Red is My Heart by Antoine Laurain, Le Sonneur and Jane Aitken (translator)
|Red is My Heart by Antoine Laurain, Le Sonneur and Jane Aitken (translator)|
|Category: Literary Fiction|
|Reviewer: John Lloyd|
|Summary: Here, one of France's more distinctive and popular writers goes greatly against form. Expect high indignation about people trying something different.|
|Buy? Maybe||Borrow? Yes|
|Pages: 192||Date: January 2022|
|Publisher: Gallic Books|
Antoine Laurain books have always been black and white and read in my house. And so was this one, although I could have spelled that more accurately – this one was, and is, black and white and red. Yes, he has an artistic collaborator on this piece, and I think it's possible to say not one page lacks the influence of some striking visual ideas.
Our narrator starts the book by telling his ex how he tried to send her a letter, and instead addressed the three pages of it – whatever it said – to a completely fictional address instead. You just know with Laurain's concept-driven love letters to Paris there'll be a reply, but no. This is a book where connections are not exactly being made – the narrator is breaking his connection to his ex by deleting memories and artefacts from their life together, even if he is also breaking his connection to the reality of the situation.
If this does have a high concept, it is to play with typography – which it does til the cows, well, join in. Bits that look like blank verse, some formatted as per a letter, two-columned pages, right justification – and then we get bits suspended upside down, or marching on their side up the page. Now, in the truth, a lot of this seemed slightly unnecessary – it never felt really vital, even if it certainly gave some sections of the text a different character (those upside down seemed probable asides, and certainly felt like things that should not be said).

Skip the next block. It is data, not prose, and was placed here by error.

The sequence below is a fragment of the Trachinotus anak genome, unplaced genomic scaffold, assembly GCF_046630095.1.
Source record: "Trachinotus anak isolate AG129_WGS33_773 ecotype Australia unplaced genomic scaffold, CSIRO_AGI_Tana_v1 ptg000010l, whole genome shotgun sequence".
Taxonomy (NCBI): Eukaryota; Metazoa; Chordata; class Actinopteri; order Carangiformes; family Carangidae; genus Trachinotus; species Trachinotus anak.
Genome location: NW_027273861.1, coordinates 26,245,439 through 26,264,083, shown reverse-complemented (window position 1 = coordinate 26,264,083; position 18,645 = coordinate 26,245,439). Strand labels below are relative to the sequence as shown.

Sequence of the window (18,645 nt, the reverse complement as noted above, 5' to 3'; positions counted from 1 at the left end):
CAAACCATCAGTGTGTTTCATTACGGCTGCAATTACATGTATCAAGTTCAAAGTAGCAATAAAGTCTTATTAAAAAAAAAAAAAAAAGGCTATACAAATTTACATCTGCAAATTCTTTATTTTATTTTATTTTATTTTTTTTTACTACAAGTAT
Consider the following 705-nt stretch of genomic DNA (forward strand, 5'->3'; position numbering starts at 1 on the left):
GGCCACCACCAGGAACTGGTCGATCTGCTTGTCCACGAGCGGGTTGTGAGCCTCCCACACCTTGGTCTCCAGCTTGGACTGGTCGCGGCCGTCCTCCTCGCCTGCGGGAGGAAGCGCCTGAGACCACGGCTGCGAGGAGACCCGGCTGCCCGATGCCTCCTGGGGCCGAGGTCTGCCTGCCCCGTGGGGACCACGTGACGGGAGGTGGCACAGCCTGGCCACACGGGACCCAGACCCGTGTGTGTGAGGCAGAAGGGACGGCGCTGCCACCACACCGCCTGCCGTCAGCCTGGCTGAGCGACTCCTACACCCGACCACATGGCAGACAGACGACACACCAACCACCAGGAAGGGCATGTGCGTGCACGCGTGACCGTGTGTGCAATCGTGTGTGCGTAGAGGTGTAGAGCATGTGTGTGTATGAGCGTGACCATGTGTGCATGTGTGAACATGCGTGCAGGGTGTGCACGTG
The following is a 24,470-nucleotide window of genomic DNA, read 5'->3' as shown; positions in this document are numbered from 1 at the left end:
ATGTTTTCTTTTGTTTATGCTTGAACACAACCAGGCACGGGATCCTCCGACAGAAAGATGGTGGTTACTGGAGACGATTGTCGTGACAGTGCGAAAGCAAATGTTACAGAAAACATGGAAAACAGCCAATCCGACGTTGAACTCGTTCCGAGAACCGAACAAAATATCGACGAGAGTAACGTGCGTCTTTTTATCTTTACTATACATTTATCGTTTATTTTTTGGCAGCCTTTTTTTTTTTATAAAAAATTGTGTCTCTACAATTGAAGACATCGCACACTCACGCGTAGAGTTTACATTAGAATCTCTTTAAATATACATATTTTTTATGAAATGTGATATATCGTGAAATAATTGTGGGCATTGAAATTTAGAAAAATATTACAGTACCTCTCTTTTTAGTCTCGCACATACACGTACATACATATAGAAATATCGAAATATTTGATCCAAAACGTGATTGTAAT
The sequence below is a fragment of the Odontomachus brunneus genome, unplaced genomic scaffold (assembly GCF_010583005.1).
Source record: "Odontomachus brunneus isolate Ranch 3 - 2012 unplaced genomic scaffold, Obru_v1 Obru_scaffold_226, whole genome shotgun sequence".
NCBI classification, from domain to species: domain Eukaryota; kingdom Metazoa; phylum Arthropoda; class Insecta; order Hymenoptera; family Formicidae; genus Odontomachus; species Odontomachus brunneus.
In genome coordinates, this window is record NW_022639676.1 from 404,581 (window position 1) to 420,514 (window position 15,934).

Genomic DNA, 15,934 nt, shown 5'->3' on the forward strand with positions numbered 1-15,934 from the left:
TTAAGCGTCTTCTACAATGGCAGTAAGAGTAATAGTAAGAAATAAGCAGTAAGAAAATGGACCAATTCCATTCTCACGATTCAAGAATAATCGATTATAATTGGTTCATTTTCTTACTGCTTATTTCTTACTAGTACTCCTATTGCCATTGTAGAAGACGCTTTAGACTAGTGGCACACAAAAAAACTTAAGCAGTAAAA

The typography, the movement of the text across page, and so on, did kind of help disguise something, which is that this doesn't take half an hour to read. But it's not just the prose sections here, for said collaborator, Le Sonneur, is on the bulk of these pages. He brings a few simple elements to play – a man with a ladder, an unobtainable red sphere of a goal, motifs of tower blocks and window- and keyhole-frames, and definitely seems to provide some affecting imagery about love in the city and all the hopelessness attached with trying to find it.
So Laurain hasn't got his grandiloquent serendipities on the page – even when he's on the page – and for once he certainly hasn't concentrated on the pleasant coincidences and small marvels of life. It's a downer, it's a short story (well, discuss...) and it will be a very Marmite book. But you will seldom have seen the like.
Design bleeds from every pore of Paris by Maarten vande Wiele - which is a completely different kind of book, mind.
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